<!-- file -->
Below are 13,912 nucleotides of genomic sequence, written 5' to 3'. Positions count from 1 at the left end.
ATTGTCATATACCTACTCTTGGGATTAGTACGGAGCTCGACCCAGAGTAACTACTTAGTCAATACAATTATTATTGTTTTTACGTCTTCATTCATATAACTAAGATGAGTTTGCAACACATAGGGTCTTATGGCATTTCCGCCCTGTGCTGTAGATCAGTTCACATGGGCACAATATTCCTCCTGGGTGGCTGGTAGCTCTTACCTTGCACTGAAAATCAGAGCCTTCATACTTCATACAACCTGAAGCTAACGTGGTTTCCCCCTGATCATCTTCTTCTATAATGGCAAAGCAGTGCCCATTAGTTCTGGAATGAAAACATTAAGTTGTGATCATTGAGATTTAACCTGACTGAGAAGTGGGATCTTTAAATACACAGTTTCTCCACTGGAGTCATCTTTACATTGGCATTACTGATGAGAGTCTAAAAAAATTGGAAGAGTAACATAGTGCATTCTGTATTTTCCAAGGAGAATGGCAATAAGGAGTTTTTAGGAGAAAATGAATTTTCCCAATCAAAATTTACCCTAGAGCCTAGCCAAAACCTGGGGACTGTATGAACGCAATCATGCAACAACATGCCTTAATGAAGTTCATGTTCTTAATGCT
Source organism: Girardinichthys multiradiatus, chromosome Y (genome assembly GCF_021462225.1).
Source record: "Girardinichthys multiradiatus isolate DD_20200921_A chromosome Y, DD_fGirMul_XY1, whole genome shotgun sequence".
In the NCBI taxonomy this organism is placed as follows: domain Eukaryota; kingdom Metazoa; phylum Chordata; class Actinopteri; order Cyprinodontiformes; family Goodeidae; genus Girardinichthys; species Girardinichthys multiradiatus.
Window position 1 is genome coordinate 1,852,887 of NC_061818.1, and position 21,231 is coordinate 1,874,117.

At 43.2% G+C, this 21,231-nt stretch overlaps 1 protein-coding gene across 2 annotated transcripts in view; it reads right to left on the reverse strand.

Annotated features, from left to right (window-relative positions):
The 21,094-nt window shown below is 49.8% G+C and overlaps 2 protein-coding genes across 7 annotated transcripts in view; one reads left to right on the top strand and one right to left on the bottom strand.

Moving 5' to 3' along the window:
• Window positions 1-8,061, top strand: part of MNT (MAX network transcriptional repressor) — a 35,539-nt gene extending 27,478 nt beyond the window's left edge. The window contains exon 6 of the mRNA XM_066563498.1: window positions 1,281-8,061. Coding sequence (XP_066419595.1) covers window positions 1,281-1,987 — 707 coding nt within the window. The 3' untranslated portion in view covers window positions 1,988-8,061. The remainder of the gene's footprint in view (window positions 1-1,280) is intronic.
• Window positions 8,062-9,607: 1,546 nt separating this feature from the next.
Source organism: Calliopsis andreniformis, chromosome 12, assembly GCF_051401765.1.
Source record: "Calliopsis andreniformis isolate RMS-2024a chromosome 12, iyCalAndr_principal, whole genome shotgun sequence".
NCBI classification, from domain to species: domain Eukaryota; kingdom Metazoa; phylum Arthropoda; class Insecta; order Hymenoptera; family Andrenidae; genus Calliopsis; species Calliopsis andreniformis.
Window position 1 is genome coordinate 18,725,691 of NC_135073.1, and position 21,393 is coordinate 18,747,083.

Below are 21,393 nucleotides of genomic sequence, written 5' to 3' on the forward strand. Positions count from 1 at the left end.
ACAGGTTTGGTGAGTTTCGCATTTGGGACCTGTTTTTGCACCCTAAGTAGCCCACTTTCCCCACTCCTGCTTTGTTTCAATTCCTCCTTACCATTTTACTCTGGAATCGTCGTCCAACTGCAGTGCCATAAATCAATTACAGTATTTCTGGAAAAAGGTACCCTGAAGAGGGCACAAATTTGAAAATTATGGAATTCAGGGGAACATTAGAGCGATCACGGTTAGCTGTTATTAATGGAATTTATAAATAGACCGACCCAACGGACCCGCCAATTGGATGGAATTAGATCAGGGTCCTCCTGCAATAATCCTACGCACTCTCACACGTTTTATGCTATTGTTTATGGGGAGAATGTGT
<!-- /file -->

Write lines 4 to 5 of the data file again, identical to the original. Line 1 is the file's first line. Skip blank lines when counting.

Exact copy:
Source record: "Girardinichthys multiradiatus isolate DD_20200921_A chromosome Y, DD_fGirMul_XY1, whole genome shotgun sequence".
In the NCBI taxonomy this organism is placed as follows: domain Eukaryota; kingdom Metazoa; phylum Chordata; class Actinopteri; order Cyprinodontiformes; family Goodeidae; genus Girardinichthys; species Girardinichthys multiradiatus.